Deb Haaland has officially been confirmed as Secretary of the Interior, making her the first Native person in U.S. history to hold a cabinet-level post. The Senate voted 51-40 to approve Haaland’s nomination on March 15.
Haaland, a member of the Pueblo of Laguna, is a marked departure from her predecessors David Bernhardt, a career lawyer and lobbyist for the energy industry who moved to weaken endangered species protections and pollution safeguards, and Ryan Zinke, a former Navy SEAL who presided over one of the largest public lands rollbacks in U.S. history when he recommended that then-President Trump shrink Bears Ears and Grand Staircase-Escalante National Monuments in what department emails suggest was partly a concession to the oil and mining interests. The second-term U.S. representative has voiced her opposition to the Keystone XL Pipeline, supports returning Bears Ears to its original size, and has been an outspoken proponent of clean energy. She enjoyed the support of the Outdoor Industry Association and a broad coalition of tribal leaders and Native advocacy groups from across the U.S. During an occasionally-contentious hearing in front of the Senate Natural Resources Committee last month, senators including Steve Daines (R-MT), Mike Lee (R-UT) and John Barrasso (R-WY) grilled her on her stances on everything from national monuments to the Endangered Species Act. Daines and Sen. Cynthia Lummis (R-WY) went on to make an unsuccessful attempt to block Haaland’s confirmation.
Speaking before the vote, Senate Majority Leader Chuck Schumer said that Haaland, who was one of the first two Native women elected to congress, was poised to make history again.
“Rep. Haaland’s confirmation represents a gigantic step forward in creating a government that represents the full richness and diversity of this country, because Native Americans were for far too long neglected at the cabinet level and in so many other places,” Schumer said. “Rep. Haaland will have an important task ahead of her: She must refocus the Interior Department on preserving and protecting almost 500 million acres of public lands, combating climate change and environmental degradation, and upholding the federal government’s obligation to tribal nations.”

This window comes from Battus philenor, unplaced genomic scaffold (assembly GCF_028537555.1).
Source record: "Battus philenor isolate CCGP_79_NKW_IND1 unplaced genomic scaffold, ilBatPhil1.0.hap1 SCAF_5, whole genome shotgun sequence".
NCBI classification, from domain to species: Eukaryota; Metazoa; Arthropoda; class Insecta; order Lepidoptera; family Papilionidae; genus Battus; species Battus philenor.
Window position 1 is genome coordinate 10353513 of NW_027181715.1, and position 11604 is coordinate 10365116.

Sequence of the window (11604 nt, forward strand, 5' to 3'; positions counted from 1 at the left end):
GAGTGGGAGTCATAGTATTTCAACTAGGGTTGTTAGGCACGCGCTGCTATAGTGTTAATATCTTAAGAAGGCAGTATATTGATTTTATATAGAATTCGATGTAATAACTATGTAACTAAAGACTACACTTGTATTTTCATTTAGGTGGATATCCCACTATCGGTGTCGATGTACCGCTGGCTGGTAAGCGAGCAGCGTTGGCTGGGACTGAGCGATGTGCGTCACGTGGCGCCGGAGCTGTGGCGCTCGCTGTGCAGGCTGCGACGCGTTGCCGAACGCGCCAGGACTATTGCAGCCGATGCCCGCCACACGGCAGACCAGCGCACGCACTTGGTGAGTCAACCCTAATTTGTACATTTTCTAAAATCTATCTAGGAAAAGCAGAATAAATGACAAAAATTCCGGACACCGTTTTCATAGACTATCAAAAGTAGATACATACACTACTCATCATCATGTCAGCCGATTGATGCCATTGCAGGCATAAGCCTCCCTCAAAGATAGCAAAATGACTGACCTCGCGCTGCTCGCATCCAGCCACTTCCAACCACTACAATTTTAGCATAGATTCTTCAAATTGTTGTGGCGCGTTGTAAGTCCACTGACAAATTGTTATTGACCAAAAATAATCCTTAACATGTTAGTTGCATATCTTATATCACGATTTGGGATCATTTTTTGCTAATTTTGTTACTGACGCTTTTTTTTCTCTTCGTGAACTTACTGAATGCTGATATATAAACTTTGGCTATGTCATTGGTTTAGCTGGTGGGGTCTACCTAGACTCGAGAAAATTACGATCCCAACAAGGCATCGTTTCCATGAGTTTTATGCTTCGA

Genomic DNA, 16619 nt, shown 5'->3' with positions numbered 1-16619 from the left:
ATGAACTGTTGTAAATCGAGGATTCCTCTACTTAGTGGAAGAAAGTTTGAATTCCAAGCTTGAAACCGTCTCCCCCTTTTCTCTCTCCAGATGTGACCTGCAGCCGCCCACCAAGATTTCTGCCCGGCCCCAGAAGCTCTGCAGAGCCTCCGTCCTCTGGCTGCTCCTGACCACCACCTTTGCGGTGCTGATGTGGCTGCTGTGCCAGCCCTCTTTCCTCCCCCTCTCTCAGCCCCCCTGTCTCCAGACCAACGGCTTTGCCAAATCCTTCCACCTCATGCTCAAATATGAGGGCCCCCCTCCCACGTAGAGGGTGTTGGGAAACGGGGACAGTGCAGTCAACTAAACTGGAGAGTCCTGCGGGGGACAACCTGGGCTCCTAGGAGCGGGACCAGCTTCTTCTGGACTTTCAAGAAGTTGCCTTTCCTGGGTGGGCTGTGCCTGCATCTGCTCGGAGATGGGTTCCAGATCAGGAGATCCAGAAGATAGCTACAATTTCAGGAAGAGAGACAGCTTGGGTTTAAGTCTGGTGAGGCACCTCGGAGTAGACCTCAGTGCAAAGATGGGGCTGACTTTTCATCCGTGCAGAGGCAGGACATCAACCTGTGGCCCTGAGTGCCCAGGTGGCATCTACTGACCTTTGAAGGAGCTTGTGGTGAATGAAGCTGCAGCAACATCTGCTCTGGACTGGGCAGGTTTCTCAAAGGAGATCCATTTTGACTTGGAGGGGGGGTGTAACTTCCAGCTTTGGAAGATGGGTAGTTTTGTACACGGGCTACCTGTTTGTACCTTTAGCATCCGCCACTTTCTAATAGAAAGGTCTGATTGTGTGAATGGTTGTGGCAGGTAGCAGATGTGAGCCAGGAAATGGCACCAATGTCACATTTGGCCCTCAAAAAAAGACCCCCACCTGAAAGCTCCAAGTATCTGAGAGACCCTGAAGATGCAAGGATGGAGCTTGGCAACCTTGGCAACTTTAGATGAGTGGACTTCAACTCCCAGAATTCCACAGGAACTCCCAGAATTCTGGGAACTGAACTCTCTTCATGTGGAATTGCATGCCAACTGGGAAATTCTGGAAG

As Secretary of the Interior, Haaland inherits a national park system still suffering from a nearly $12 billion maintenance backlog. (The Great American Outdoors Act, which earmarks $1.3 billion per year for five years to chip away at it, will likely help but not resolve the problem). Along with President Biden, she will also face the problem of what to do about Bears Ears and Grand Staircase. While Biden could theoretically restore both to their original boundaries with the stroke of a pen, that could leave them vulnerable to being shrunk again by a future administration in what some legal commentators have called a “yo-yo effect,” and faces stiff resistance from Utah’s congressional delegation.
On Twitter, Deb Haaland thanked the Senate for confirming her, and said she was looking forward to collaborating with them.
“I’m ready to serve,” she said.